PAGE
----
Ash Wednesday marks the start of the observation of Lent, a season of self-examination, penitence, self-denial, study, and preparation for Easter.
Lent is often described as lasting forty days (excluding Sundays) which recalls the Biblical account of Jesus’s temptation in the wilderness (Luke 4.1-13).
Ash Wednesday is the first day of Lent. Ashes made from palm crosses are blessed and are used to make crosses on people's foreheads. The custom dates back to the middle ages.
Ash Wednesday services set the tone for Lent, with sombre readings and hymns and a focus on penitence (saying sorry for and turning away from sin).
Ashes are an ancient sign of penitence. From the Middle Ages onward it has been a custom to begin Lent by having the sign of the cross marked on one’s forehead in ash. Lent is a time of preparation, particularly for those who are to be baptized at Easter, but the whole Christian community is encouraged to join them in study and self-reflection.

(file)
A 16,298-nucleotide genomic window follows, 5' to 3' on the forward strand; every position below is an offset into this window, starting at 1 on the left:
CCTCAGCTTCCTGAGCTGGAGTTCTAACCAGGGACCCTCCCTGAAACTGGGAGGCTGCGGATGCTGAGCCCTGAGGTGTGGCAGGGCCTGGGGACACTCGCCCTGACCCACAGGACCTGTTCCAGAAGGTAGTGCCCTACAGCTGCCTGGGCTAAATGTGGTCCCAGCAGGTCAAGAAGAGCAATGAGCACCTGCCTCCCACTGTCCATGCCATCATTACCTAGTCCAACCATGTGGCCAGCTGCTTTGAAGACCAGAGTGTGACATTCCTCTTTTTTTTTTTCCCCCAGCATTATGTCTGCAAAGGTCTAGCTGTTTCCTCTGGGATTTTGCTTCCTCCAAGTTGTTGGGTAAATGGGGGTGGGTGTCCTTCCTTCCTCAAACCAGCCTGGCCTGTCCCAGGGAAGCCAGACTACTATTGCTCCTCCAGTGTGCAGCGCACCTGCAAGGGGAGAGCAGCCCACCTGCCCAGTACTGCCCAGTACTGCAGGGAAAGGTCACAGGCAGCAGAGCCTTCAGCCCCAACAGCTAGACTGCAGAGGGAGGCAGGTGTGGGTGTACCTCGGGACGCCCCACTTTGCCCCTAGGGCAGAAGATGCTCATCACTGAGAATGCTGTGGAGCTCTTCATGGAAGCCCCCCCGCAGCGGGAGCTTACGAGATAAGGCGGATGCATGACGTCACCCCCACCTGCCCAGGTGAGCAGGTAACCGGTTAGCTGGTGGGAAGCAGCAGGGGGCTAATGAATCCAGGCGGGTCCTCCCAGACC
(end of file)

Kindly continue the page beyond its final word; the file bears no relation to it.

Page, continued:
As Holy Week approaches, the atmosphere of the season darkens. Bible readings begin to anticipate the story of Christ’s suffering and death. Holy Week begins with the re-enactment of Christ's triumphal entry into Jerusalem on Palm Sunday. This is the beginning of a journey of the imagination which takes us to the Upper Room for the Last Supper on Maundy Thursday, through Jesus' betrayal, trial and crucifixion on Good Friday.
In the Vigil on the night before Easter Day, the Church gathers to commemorate the mighty works of God through reading of scripture in preparation for the proclaiming of Christ’s resurrection.
A Prayer for Lent
our lives are laid open before you:
rescue us from the chaos of sin
and through the death of your Son
bring us healing and make us whole
in Jesus Christ our Lord
Ash Wednesday is a day of turnings. A day when we turn inwards and examine our lives; a day when we turn from the depth of winter to waiting for Easter. And a day when we choose to turn away from sin and towards new life.
This isn’t something we do on our own. Christians all over the world use this time as a line in the sand, a yearly reminder of both our frailty, and God’s grace.
The fact that we do this together, rather than on our own, reminds us that it isn’t just our personal lives that need transforming, but that of our communities, countries and entire world. On Ash Wednesday, and in Lent, we lament the brokenness of the whole world, its sin, inequality and injustice, and we long for God’s intervention to come and teach us what justice, peace and freedom truly look like.